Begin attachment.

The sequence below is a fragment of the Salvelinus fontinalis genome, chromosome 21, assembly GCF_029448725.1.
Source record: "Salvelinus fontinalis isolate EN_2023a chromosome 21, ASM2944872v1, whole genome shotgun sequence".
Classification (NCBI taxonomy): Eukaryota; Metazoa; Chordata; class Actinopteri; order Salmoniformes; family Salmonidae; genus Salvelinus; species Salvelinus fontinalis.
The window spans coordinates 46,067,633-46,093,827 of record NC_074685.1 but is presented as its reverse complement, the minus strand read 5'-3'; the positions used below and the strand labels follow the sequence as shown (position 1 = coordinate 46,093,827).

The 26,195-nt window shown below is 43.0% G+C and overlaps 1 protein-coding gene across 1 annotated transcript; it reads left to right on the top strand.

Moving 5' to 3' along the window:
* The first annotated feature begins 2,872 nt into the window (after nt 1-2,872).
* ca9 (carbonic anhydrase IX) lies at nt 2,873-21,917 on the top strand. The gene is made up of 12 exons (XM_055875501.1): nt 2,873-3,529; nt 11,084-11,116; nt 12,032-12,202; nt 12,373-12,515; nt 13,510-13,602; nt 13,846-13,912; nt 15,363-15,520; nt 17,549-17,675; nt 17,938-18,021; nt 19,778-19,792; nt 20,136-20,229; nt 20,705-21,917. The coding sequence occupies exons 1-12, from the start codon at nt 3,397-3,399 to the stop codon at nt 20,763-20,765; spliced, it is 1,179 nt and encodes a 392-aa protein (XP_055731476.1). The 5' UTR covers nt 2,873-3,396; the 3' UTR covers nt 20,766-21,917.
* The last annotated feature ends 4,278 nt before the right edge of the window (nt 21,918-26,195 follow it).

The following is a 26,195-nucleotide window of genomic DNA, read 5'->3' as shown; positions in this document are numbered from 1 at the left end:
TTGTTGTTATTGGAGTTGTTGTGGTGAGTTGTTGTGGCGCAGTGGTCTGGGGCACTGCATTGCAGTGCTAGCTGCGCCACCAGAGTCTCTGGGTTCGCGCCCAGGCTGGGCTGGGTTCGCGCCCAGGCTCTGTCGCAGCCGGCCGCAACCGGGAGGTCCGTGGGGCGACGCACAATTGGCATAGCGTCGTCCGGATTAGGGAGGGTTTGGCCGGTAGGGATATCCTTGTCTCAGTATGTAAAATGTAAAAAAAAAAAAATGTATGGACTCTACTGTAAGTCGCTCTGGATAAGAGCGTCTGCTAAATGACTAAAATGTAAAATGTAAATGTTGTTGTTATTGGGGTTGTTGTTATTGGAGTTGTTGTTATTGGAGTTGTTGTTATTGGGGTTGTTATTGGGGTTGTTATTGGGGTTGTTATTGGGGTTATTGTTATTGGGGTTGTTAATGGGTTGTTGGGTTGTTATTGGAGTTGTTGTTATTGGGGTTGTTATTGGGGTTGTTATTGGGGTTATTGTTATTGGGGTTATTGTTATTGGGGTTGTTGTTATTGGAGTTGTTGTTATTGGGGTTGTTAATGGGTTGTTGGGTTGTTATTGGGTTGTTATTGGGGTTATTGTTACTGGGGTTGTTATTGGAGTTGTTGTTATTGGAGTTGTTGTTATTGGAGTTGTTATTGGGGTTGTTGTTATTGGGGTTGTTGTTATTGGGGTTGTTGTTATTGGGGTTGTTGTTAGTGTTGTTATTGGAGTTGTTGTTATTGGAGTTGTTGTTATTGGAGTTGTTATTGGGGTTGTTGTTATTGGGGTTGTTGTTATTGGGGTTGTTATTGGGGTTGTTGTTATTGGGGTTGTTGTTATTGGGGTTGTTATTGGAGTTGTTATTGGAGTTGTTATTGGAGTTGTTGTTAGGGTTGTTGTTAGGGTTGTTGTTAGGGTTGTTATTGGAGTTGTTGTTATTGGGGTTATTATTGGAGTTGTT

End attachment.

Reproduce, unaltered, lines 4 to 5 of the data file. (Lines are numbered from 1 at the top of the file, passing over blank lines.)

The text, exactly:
The window spans coordinates 46,067,633-46,093,827 of record NC_074685.1 but is presented as its reverse complement, the minus strand read 5'-3'; the positions used below and the strand labels follow the sequence as shown (position 1 = coordinate 46,093,827).

The 26,195-nt window shown below is 43.0% G+C and overlaps 1 protein-coding gene across 1 annotated transcript; it reads left to right on the top strand.